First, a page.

As discussed in my last two entries, South Asia's Infrastructure Deficit and Integrating the two South Asias, regional cooperation can be a key instrument in meeting the development needs of South Asia. In this piece, I will discuss specific areas that will bring the most region-wide benefits in my view.
The three priority areas for regional cooperation include telecoms and internet, energy, and transport. A regional telecom network and a high-bandwidth, high-speed internet-based network could help improve education, innovation, and health. A regional network would facilitate better flow of ideas, technology, investments, goods and services. It would facilitate greater interactions between knowledge workers in areas such as high-energy physics, nanotechnology, and medical research. There are untapped positive synergies at the regional level that would come from information sharing and competition in ideas among universities, non-university research and teaching entities, libraries, hospitals, and other knowledge institutions.
A YouTube map that shows where people are when they view the videos. That the video might be of interest to a dry country like Niger – where herding of goats and other livestock is so important – is not so surprising.
A colleague of mine recently sent a link to a group of us showing some photos taken in Inner Mongolia, China, showing the land degradation being suffered there and its impacts. One of the photos (#16) shows a twisted and broken tree trunk surrounded by sand on the edge of the Taklamakan Desert. The caption says that the trees were “killed by the moving sands.” I have a different take on it.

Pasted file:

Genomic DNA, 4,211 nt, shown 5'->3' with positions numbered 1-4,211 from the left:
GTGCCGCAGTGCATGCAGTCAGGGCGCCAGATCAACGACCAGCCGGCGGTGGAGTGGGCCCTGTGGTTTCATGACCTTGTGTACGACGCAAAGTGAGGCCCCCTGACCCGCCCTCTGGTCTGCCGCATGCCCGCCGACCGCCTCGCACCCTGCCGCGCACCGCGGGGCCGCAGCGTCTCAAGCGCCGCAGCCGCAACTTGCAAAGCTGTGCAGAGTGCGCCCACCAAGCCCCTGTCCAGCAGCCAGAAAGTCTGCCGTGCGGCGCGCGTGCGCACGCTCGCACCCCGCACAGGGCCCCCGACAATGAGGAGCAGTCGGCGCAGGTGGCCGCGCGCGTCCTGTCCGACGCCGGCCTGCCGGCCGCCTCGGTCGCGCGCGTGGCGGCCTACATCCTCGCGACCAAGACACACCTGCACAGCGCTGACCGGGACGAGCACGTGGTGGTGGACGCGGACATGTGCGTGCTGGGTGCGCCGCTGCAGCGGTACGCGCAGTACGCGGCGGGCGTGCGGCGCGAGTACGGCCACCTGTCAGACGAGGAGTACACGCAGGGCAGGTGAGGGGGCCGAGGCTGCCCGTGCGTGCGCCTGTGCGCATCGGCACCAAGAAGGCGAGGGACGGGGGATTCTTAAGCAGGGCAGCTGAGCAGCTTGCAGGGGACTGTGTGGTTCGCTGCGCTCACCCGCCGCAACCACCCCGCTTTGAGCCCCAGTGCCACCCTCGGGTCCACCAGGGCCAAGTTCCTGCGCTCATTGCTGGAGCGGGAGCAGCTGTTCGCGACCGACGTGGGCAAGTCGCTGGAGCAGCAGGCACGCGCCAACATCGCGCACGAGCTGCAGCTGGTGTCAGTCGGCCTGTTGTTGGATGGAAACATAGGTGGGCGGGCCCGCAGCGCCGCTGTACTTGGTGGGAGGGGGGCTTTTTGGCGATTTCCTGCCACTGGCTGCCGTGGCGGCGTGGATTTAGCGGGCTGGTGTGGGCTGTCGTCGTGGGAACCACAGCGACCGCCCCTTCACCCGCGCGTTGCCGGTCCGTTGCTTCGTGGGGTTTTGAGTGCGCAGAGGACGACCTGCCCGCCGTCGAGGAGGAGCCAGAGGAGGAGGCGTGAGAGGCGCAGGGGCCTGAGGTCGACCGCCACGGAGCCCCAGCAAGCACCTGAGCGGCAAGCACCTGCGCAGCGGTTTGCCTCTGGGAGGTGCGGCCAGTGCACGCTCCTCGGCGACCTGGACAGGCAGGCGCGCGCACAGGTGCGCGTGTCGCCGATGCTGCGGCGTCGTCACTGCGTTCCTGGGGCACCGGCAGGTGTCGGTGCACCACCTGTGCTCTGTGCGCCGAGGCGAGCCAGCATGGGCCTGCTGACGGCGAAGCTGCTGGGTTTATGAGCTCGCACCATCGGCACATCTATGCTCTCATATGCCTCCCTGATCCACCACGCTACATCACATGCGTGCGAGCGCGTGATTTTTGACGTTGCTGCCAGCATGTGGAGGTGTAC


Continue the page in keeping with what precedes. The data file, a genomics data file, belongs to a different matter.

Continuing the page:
The picture shows what is probably a Euphrates Poplar, and I would suggest that the trees were probably killed by its surface roots becoming roasted after herds of goats and other livestock ate the trees' fallen leaves. These leaves would normally act as a natural insulation layer and mulch, and over time quite a number of plants grow in the shade and protection. With the trees steadily roasted, so the whole area degrades and the sand blows in. You can see one of the World Bank’s senior agriculturalists, Rick Chisholm, explaining this in the first of my two YouTube videos on Lake Aibi in northwest, Xinjiang, China. (Go straight to 8m 30s on the time line to see the specific segment).
The online population in Asian and Pacific countries grew by 22 percent last year. China led the growth with an incredible 31 percent increase – to 220 million – in total unique Web visitors. These latest numbers of the region’s explosive Internet growth are according to a report, released last month by Internet researcher comScore, measuring online audiences in the region and individual countries between September 2008 and 2009.
The report indicates that Internet audiences in Japan, India and South Korea also saw double-digit growth and that the Asia-Pacific region now has 41 percent – or 441 million people – of the global Internet audience. It’s interesting to see how quickly things have changed since the last time we wrote about an earlier report from comScore.
If you want to examine more of the report’s findings you can see the related press release, or download a presentation on the subject here. (Note: To download the slides, you have to provide them with your name and some contact info.)
I’ve pointed before to World Bank evidence that shows the Internet may lead to improved economic growth, job creation and good governance. What else do you think such increased connectivity could mean for development in the region?